New Book "Pussy Riot! A Punk Prayer for Freedom" is a Tragic Read

Pussy Riot book coverPussy Riot! A Punk Prayer For Freedom is a collection of courtroom statements, letters, journal entries, songs, poems and tributes from artists and musicians collected from and during the guerrilla performance group's internationally infamous trial last year. The book is relatively short (150 pages) yet speaks volumes on issues of government corruption, human rights, punk, art and feminism and is an intimate look at the trial and band members' experiences.

The book is a tragic read, but a profound historical document. Together, the documents reveal a corrupt trial and a media that cares less about the message of the women's protest but the place and manner in which they chose to protest.

The Feminist Press released Pussy Riot! A Punk Prayer For Freedom as an e-book (not to be confused with new documentary Pussy Riot - A Punk Prayer) one month after last August's guilty verdict to raise money for the band's legal defense and to provide "a historical document as well as a call to action." The book was released in February of this year in a print edition,  on the one year anniversary of the month when the group donned colorful balaclavas and performed a punk prayer, ("Virgin Mary, Put Putin Away") in Moscow's Christ the Savior Cathedral. In the prayer, the women urged Mary to become a feminist and fight off "the church's praise of rotten dictators."

Women are not allowed in the area of the church where Pussy Riot performed and bright colors are also not allowed for women, according to church rules. In the collected transcripts, witnesses from the cathedral recall the incident with terror and disbelief. One of the witnesses actually compares the performances to "a witch's ritual," and said the women should "join a convent" to pay for their sins. Others consider feminism obscene profanity. A bit of humor is found in these moments, as Pussy Riot member Nadya Tolokonnikova questions a witness:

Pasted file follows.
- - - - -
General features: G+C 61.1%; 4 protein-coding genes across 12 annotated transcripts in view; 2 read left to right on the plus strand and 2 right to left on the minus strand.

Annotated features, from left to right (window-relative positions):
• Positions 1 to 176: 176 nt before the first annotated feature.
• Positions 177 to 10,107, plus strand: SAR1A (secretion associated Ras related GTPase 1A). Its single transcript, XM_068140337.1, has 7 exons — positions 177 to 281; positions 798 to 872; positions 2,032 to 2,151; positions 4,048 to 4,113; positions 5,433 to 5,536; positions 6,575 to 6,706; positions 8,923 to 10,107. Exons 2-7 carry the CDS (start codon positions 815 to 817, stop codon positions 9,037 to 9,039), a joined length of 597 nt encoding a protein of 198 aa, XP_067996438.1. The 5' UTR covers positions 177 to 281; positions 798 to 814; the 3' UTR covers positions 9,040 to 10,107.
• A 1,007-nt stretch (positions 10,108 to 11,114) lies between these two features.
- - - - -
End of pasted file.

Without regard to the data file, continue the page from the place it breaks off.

Nadya: Do you find the word feminist insulting?

Witness: I do. For an Orthodox believer it is an insult, an obscenity.

Nadya: Do you know what the word feminist means?

Judge disallows the question.

An unusually corrupt and unfair trial is revealed during closing statements from the band's three defense attorneys. They note that the prosecutor ihad a television show where the witnesses of the trial appeared as guests. They tell the court that the three women were not allowed to speak privately with lawyers and the lawyers were not allowed to view court materials, even though their forged signatures suggest they had viewed the information. The band was told from the start that if they plead guilty, they would be let go. By pleading not guilty, they lost all rights to freedom and a fair trial, with no regard to constitutional rights.

In the band members' closing statements, the women poetically give their final words as those would be the last anyone will ever hear from these three women. The sense of doom these women are feeling during the trial is clearly felt as they provide examples in history when artists and philosophers—even Jesus, someone the court should admire—were persecuted for their beliefs. Does history only repeat itself? Apparently so.

In the book's final pages, tributes come in the form of songs, poems, letters and essays, some discussing the meaning behind the balaclavas Pussy Riot wears and others explaining the band's effectiveness at developing a more direct, powerful kind of protest music. JD Samson of Le Tigre effectively describes why the trial is so important to feminists all over the world, and why we are all Pussy Riot:

"This revolution is a window into the Russian political system. As feminists we are shocked to see that in Russia the word "feminism" is blasphemous. As Americans we may be shocked to see absolutely no separation of church and state. But we also know that's the reality in the US as well. So we must stand up, because this is not only a window into Russia, but a window into our own government and our own fight for personal freedoms."

Amen to that.

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Pussy Riot! A Punk Prayer

A great book and an intelligent review. Camille Paglias`s new book `Glittering Images` could easily have concluded with Pussy Riot art but was published too early. It was Zizek in his `The True Blasphemy` that got to sing their praises and totally contradict Putin , Patriarch Kirill and the Kremlin. Pussy Riot are the finest artists in Russia since the Suprematists and the Oberiu Poets- it says so on my wesite Gothic Moon Records ! - 21st century situationist detournement by feminist artists !